For a long time it had been commonly assumed that a construction contractor who terminates a construction contract for a principal’s repudiation may elect to pursue (as an alternative to any contractual or damages claim) a restitutionary claim for “quantum meruit” for the value of works performed up to the date of termination. In practice, contractors often mounted costs-based claims for values which substantially exceeded what would have been payable under the contract itself (or available via damages).
On 9 October 2019, the High Court of Australia handed down the decision of Mann and Anor v Paterson Constructions Pty Ltd  HCA 32. The decision undoubtedly impacts the extent to which a contractor who terminates for a principal’s repudiation can now pursue a claim for quantum meruit. What is less clear is the extent to which the principles laid down in the decision are of general application, particularly in the context of commercial construction contracts.
Furthermore, the Court in Mann was careful to point out that it was not seeking to lay down general principles that would be applicable in every case involving a claim for a quantum meruit. See Nettle, Gordon and Edelman JJ , Kiefel CJ, Bell and Keane JJ . Mann does not change the law as to a restitutionary entitlement to recover for work not the subject of an accrued right under a contract.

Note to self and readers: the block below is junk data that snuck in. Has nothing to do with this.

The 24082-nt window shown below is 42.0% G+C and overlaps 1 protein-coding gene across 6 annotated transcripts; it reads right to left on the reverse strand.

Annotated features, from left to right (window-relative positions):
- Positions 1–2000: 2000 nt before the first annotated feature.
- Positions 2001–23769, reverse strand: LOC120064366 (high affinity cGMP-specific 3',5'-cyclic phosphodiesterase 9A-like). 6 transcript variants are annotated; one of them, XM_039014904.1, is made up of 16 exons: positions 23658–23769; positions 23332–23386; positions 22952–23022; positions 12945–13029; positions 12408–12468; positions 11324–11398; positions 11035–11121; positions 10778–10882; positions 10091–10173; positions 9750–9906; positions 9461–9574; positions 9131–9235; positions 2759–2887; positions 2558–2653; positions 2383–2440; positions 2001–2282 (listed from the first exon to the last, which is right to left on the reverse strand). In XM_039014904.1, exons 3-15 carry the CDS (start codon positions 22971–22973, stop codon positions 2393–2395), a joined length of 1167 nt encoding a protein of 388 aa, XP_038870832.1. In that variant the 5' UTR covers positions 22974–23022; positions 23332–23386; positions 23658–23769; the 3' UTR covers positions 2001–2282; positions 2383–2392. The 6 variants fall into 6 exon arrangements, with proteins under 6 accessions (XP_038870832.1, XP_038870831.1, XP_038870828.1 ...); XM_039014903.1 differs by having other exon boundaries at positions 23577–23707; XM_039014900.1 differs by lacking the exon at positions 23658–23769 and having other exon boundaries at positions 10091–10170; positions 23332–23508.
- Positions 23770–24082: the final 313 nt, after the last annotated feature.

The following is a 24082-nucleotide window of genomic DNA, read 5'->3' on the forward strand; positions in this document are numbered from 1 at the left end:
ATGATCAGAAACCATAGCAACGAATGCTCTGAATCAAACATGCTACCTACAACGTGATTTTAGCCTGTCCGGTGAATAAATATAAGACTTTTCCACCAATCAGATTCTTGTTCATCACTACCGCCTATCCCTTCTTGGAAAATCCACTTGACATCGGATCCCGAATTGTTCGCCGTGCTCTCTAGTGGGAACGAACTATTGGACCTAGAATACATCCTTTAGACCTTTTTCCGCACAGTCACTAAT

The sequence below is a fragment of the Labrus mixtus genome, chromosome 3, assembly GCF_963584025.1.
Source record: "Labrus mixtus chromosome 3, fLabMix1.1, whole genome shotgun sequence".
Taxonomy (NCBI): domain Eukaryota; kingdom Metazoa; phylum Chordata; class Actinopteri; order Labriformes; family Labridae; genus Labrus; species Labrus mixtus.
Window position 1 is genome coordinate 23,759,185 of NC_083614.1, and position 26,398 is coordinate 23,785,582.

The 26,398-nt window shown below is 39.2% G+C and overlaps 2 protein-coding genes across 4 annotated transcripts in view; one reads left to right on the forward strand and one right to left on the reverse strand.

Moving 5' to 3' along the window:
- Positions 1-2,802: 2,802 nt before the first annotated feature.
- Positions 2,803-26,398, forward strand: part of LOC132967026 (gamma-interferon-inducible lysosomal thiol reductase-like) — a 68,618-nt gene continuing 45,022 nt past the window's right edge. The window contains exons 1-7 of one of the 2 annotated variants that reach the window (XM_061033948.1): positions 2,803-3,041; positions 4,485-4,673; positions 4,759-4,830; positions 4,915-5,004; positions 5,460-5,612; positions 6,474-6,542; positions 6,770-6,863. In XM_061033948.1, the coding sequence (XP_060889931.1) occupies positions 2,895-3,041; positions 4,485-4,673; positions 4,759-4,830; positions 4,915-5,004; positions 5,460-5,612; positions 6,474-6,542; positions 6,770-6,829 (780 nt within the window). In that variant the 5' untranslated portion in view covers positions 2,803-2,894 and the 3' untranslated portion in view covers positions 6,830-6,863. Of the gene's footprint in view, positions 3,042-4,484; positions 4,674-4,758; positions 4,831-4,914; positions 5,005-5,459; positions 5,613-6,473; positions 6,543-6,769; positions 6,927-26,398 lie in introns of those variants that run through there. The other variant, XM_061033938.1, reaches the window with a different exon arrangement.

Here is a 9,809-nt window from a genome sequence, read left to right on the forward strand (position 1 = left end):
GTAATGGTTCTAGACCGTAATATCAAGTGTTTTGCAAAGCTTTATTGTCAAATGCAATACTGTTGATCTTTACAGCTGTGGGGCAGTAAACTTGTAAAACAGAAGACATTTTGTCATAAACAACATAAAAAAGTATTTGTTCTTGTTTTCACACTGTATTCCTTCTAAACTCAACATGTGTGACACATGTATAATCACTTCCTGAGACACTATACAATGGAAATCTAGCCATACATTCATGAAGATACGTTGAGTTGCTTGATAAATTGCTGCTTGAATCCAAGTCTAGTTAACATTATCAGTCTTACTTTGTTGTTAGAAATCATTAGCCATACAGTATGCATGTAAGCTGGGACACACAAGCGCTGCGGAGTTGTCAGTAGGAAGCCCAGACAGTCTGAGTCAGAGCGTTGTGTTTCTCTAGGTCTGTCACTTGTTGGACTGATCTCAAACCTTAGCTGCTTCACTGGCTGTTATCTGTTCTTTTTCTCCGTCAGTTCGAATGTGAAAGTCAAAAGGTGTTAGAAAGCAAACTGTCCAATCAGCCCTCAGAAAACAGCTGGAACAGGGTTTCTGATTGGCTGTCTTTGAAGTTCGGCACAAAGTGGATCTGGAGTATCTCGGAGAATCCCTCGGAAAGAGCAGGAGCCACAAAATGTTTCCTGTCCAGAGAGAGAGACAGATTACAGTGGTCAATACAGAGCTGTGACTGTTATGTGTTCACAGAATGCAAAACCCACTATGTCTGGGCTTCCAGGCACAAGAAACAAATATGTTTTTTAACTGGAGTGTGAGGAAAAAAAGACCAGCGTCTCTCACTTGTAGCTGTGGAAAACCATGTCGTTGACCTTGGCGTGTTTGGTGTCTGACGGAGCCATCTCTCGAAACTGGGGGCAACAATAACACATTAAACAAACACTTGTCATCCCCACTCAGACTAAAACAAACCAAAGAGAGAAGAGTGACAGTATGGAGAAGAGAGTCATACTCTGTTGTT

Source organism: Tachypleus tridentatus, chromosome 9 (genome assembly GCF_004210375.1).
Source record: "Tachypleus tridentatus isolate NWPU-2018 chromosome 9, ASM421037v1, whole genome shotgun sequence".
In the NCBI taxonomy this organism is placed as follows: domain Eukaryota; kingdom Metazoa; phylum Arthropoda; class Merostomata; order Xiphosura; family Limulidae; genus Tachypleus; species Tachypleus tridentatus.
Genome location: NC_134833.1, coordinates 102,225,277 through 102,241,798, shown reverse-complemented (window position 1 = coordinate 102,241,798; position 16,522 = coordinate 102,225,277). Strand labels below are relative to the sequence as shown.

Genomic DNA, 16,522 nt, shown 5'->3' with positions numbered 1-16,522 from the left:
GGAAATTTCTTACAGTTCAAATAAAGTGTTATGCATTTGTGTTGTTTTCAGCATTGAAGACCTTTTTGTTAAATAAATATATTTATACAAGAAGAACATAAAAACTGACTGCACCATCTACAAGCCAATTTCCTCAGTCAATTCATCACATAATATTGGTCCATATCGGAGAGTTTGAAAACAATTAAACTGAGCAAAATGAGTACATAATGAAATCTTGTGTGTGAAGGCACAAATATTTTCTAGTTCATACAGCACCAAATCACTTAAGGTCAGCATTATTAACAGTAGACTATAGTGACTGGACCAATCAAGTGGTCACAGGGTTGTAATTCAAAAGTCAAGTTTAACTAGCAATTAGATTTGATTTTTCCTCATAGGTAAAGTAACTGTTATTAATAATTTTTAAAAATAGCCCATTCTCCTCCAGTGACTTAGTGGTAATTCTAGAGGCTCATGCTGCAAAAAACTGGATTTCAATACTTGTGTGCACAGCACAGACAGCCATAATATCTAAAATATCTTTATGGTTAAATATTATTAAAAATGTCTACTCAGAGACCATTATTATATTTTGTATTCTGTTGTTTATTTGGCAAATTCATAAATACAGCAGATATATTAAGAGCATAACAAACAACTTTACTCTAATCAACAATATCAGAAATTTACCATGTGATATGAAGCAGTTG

At least in the case of construction contract that has a “payment by stage” progress payment regime (where the contractor earns portions of the contract price as certain stages are progressively completed), Mann has the effect of:
On the first point, however, there are hints in the Court’s reasoning, that the same limitations might not necessarily apply to construction contracts which have a payment “on account” progress payment regime (where the contractor is entitled to progress payments on an interim “on account” basis, subject to revaluation at any time).
For this reason, Mann is a case to be approached with some caution, particularly by contractors and principals working in the field of commercial construction. It is expected that aggrieved contractors will still attempt to mount quantum meruit claims, at least until further clarification is provided by the courts as to when such claims will be available.